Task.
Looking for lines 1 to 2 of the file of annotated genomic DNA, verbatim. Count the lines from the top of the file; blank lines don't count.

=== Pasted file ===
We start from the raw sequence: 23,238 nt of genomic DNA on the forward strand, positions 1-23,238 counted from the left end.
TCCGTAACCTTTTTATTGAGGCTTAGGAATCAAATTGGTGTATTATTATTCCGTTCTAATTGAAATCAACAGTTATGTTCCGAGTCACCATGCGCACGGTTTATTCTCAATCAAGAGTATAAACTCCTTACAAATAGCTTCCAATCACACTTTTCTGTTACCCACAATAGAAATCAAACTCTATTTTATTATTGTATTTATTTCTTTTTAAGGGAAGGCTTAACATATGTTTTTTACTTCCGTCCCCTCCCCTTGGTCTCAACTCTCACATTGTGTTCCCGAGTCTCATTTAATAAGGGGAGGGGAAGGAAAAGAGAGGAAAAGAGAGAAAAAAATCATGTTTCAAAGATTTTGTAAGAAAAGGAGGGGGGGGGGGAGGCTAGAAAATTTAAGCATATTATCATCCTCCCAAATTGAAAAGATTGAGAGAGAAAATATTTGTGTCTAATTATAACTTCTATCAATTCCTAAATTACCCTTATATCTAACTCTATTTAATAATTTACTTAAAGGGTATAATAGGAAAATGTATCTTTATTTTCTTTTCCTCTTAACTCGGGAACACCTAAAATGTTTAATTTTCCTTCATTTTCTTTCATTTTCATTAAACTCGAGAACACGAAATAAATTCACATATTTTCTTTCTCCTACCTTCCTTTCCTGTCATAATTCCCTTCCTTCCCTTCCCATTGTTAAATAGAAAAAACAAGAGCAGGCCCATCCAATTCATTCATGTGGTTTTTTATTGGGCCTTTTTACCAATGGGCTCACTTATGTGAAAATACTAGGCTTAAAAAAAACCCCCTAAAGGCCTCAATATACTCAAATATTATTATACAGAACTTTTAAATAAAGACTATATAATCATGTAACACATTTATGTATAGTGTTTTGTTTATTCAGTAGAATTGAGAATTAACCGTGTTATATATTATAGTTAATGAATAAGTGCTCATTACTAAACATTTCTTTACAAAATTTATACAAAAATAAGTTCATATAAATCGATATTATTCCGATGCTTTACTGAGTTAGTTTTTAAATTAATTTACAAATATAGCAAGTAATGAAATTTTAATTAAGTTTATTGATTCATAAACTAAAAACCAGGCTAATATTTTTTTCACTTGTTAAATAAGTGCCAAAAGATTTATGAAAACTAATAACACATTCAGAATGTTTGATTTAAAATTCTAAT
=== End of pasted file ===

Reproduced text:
We start from the raw sequence: 23,238 nt of genomic DNA on the forward strand, positions 1-23,238 counted from the left end.
TCCGTAACCTTTTTATTGAGGCTTAGGAATCAAATTGGTGTATTATTATTCCGTTCTAATTGAAATCAACAGTTATGTTCCGAGTCACCATGCGCACGGTTTATTCTCAATCAAGAGTATAAACTCCTTACAAATAGCTTCCAATCACACTTTTCTGTTACCCACAATAGAAATCAAACTCTATTTTATTATTGTATTTATTTCTTTTTAAGGGAAGGCTTAACATATGTTTTTTACTTCCGTCCCCTCCCCTTGGTCTCAACTCTCACATTGTGTTCCCGAGTCTCATTTAATAAGGGGAGGGGAAGGAAAAGAGAGGAAAAGAGAGAAAAAAATCATGTTTCAAAGATTTTGTAAGAAAAGGAGGGGGGGGGGGAGGCTAGAAAATTTAAGCATATTATCATCCTCCCAAATTGAAAAGATTGAGAGAGAAAATATTTGTGTCTAATTATAACTTCTATCAATTCCTAAATTACCCTTATATCTAACTCTATTTAATAATTTACTTAAAGGGTATAATAGGAAAATGTATCTTTATTTTCTTTTCCTCTTAACTCGGGAACACCTAAAATGTTTAATTTTCCTTCATTTTCTTTCATTTTCATTAAACTCGAGAACACGAAATAAATTCACATATTTTCTTTCTCCTACCTTCCTTTCCTGTCATAATTCCCTTCCTTCCCTTCCCATTGTTAAATAGAAAAAACAAGAGCAGGCCCATCCAATTCATTCATGTGGTTTTTTATTGGGCCTTTTTACCAATGGGCTCACTTATGTGAAAATACTAGGCTTAAAAAAAACCCCCTAAAGGCCTCAATATACTCAAATATTATTATACAGAACTTTTAAATAAAGACTATATAATCATGTAACACATTTATGTATAGTGTTTTGTTTATTCAGTAGAATTGAGAATTAACCGTGTTATATATTATAGTTAATGAATAAGTGCTCATTACTAAACATTTCTTTACAAAATTTATACAAAAATAAGTTCATATAAATCGATATTATTCCGATGCTTTACTGAGTTAGTTTTTAAATTAATTTACAAATATAGCAAGTAATGAAATTTTAATTAAGTTTATTGATTCATAAACTAAAAACCAGGCTAATATTTTTTTCACTTGTTAAATAAGTGCCAAAAGATTTATGAAAACTAATAACACATTCAGAATGTTTGATTTAAAATTCTAAT